Dir: Gustavo Hernández
Star: Paula Silva, Daniel Hendler, Pilar Garcia, Franco Rilla
While this mostly seemed like your standard zombie film (Deadhorse.gif), I was intrigued by this section of the synopsis. “After each attack the infected seem to fall into a 32-second trance of calmness and stillness before charging again.” Hence the title, obviously. Well, I’m here to tell you, there’s only one scene where this cooling-off period is of real significance. The rest? Well, a more appropriate title would be “Virus Stumbling About a Rundown Fitness Centre In Near Darkness”. Not quite so catchy, is it? The sad reality is that, for the most part, it is exactly the standard zombie film it seemed. However, yay, I get to cross Uruguay off the list. Felt I had done so already: turns out that was Venezuela.
The heroine is Iris (Silva), a security guard at said facility, who is estranged from her husband (Rilla) and daughter, Tata (Garcia). The latter is dumped on her, turning it into Take Your Daughter to Work Day. This coincides with a rapidly spreading outbreak of violence, and though the centre is initially fairly secure, it eventually poses a threat to mother and daughter, who become separated. Also inside is Luis (Hendler); he had been on the way to hospital with his heavily pregnant wife, when they were forced to take sanctuary. He knows where Tata is, and requires Iris to help his wife give birth in exchange for the information. Of course, anyone who has seen the Dawn of the Dead remake knows that pregnancy in the zombie apocalypse is unlikely to end well…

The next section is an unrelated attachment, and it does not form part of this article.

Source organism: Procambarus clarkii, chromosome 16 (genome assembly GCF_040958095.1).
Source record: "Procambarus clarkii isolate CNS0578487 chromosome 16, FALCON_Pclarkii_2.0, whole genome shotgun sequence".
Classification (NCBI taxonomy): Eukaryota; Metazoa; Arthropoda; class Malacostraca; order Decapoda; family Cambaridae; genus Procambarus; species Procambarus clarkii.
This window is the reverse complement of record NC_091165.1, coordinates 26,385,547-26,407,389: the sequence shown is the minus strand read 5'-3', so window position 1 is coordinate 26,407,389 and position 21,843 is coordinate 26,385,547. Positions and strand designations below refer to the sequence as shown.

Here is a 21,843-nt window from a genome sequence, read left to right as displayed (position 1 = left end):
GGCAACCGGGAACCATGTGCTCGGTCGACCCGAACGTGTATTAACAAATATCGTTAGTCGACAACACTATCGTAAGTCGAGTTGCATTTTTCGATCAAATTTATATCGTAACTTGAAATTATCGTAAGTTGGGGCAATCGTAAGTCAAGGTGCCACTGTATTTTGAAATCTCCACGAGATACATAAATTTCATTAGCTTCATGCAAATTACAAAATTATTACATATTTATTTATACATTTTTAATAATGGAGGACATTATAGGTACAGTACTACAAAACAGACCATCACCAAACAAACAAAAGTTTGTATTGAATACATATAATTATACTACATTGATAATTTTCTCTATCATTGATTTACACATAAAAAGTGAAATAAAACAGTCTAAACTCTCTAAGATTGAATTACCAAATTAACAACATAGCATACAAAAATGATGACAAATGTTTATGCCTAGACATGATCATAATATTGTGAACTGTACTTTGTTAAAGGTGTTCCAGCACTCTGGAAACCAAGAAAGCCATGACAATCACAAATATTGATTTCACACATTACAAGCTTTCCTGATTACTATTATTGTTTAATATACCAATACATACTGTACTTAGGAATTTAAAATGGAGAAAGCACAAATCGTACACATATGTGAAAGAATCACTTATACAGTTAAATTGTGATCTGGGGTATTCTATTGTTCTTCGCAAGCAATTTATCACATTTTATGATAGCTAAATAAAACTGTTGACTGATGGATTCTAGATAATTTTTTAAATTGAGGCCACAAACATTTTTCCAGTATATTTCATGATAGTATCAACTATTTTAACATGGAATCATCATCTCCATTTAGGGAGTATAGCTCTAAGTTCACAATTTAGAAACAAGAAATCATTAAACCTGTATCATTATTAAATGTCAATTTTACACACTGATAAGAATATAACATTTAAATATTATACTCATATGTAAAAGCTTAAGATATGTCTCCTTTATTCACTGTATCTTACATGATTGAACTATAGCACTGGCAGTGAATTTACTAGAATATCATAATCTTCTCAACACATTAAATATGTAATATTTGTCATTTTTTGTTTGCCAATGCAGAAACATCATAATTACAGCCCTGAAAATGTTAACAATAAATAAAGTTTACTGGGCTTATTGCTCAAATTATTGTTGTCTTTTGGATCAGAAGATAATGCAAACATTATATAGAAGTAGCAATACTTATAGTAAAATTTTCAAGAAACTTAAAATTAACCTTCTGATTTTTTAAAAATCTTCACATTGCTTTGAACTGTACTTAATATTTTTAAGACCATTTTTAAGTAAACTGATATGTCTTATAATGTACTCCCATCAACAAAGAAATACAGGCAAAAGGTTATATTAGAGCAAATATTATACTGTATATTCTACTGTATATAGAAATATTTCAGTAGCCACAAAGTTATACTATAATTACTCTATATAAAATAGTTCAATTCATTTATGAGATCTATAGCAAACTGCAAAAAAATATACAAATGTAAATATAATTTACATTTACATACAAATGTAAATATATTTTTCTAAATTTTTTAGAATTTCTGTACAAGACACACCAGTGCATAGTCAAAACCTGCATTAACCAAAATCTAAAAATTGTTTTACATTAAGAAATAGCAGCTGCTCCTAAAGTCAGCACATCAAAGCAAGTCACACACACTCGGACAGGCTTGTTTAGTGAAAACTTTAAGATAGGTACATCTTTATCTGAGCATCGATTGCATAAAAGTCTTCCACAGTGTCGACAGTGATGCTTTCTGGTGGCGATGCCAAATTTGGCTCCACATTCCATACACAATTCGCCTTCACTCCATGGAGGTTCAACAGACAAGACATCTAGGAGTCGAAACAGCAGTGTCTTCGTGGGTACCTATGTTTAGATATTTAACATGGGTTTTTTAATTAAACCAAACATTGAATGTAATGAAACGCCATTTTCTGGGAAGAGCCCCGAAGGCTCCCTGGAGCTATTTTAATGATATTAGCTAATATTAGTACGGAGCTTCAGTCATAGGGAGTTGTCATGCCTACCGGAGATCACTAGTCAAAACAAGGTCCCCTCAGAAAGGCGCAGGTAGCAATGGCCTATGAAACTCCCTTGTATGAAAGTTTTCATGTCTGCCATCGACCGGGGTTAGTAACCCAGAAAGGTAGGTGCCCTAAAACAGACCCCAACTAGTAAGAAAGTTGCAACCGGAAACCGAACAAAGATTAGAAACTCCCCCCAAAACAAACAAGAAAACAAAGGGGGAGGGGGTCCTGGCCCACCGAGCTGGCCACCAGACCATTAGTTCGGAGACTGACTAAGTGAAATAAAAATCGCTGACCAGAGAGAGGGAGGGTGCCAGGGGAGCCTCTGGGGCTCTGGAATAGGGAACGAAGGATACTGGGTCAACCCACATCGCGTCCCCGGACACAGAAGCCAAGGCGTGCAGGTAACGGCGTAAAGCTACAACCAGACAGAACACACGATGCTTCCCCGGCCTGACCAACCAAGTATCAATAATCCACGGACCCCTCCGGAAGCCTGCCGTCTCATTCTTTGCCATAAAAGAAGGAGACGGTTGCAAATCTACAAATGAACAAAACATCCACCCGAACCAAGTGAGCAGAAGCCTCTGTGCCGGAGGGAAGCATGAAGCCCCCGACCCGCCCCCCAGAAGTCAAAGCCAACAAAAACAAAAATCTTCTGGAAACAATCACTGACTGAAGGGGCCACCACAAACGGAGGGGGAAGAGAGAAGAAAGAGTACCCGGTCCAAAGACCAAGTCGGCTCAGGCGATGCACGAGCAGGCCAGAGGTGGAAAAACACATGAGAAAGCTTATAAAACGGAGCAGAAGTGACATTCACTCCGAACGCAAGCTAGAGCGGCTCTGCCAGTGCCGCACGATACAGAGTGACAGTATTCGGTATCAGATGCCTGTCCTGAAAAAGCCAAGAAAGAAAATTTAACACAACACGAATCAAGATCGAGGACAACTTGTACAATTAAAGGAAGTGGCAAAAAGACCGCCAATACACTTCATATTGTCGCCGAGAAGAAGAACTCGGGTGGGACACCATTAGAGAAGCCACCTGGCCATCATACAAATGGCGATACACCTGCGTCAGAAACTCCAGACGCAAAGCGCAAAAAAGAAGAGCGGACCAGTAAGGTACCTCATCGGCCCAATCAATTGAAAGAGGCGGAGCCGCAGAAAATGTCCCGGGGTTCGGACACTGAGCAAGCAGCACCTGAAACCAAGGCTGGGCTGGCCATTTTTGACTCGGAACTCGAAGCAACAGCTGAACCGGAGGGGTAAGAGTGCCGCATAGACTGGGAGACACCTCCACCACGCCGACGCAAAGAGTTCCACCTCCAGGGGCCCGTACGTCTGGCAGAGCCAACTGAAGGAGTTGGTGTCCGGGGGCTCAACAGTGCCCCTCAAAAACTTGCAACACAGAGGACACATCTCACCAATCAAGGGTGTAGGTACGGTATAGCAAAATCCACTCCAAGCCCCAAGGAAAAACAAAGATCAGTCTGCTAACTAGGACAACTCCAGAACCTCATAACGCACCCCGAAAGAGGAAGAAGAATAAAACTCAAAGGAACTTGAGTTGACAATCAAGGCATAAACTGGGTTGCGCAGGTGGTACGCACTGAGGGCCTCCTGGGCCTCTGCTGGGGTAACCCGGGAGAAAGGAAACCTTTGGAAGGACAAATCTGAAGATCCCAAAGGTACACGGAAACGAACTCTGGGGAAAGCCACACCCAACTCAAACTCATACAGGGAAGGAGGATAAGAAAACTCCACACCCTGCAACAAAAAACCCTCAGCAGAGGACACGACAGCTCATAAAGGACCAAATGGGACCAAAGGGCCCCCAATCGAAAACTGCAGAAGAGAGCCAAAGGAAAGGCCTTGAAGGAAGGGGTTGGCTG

Indeed, DotD feels like it is also an influence in the end-game being a boat Luis says they can use to escape. For, as we find out, these zombies seem to be incapable of swimming. Though much like the 32 second thing, this appears to be forgotten almost as soon as it has been introduced. A pity, for I had visions of the heroes luring a slew of zeds to plunge, lemming-like, into the centre’s swimming pool to a watery grave. The movie seems more interested in ploughing the usual furrows of the genre, in a largely pedestrian manner, than developing concepts like this, ideas that have genuine potential to be interesting.
Which is why we get almost interminable sequences of Iris roaming the corridors in search of Tata, or fleeing from the intruders. It’s clear there is a lot going on in the outside world too: there’s a particularly well-done drone shot near the beginning to illustrate this. Once the building goes into lockdown, it feels as if the makers’ creativity is locked down alongside it. This is almost more frustrating than a more rote, by the numbers production, since there are enough scenes here to indicate skill and imagination are both present and available. Quite why they don’t exercise it – instead choosing to coast for much of the movie, content to recycle leftovers from preceding zombie movies – is a disappointing mystery.